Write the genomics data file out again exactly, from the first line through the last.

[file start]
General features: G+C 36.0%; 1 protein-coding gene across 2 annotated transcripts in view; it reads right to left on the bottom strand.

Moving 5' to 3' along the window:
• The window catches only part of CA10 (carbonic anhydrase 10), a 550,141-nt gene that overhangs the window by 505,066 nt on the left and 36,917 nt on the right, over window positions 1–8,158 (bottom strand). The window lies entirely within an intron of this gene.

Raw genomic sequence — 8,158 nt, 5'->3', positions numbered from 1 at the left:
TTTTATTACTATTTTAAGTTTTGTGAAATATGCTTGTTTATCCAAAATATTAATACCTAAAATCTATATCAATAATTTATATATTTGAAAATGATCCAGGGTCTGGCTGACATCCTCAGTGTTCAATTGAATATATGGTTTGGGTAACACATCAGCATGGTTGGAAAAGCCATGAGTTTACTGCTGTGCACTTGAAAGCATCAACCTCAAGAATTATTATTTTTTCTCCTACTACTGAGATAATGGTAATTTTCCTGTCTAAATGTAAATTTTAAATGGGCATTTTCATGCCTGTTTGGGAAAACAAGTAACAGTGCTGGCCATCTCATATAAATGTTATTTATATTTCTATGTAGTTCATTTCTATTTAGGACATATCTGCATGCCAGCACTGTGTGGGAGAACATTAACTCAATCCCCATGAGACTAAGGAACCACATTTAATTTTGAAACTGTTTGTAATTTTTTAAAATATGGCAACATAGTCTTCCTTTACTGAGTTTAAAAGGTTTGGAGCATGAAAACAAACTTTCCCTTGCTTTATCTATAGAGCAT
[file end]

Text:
General features: G+C 36.0%; 1 protein-coding gene across 2 annotated transcripts in view; it reads right to left on the bottom strand.

Moving 5' to 3' along the window:
• The window catches only part of CA10 (carbonic anhydrase 10), a 550,141-nt gene that overhangs the window by 505,066 nt on the left and 36,917 nt on the right, over window positions 1–8,158 (bottom strand). The window lies entirely within an intron of this gene.

Raw genomic sequence — 8,158 nt, 5'->3', positions numbered from 1 at the left:
TTTTATTACTATTTTAAGTTTTGTGAAATATGCTTGTTTATCCAAAATATTAATACCTAAAATCTATATCAATAATTTATATATTTGAAAATGATCCAGGGTCTGGCTGACATCCTCAGTGTTCAATTGAATATATGGTTTGGGTAACACATCAGCATGGTTGGAAAAGCCATGAGTTTACTGCTGTGCACTTGAAAGCATCAACCTCAAGAATTATTATTTTTTCTCCTACTACTGAGATAATGGTAATTTTCCTGTCTAAATGTAAATTTTAAATGGGCATTTTCATGCCTGTTTGGGAAAACAAGTAACAGTGCTGGCCATCTCATATAAATGTTATTTATATTTCTATGTAGTTCATTTCTATTTAGGACATATCTGCATGCCAGCACTGTGTGGGAGAACATTAACTCAATCCCCATGAGACTAAGGAACCACATTTAATTTTGAAACTGTTTGTAATTTTTTAAAATATGGCAACATAGTCTTCCTTTACTGAGTTTAAAAGGTTTGGAGCATGAAAACAAACTTTCCCTTGCTTTATCTATAGAGCAT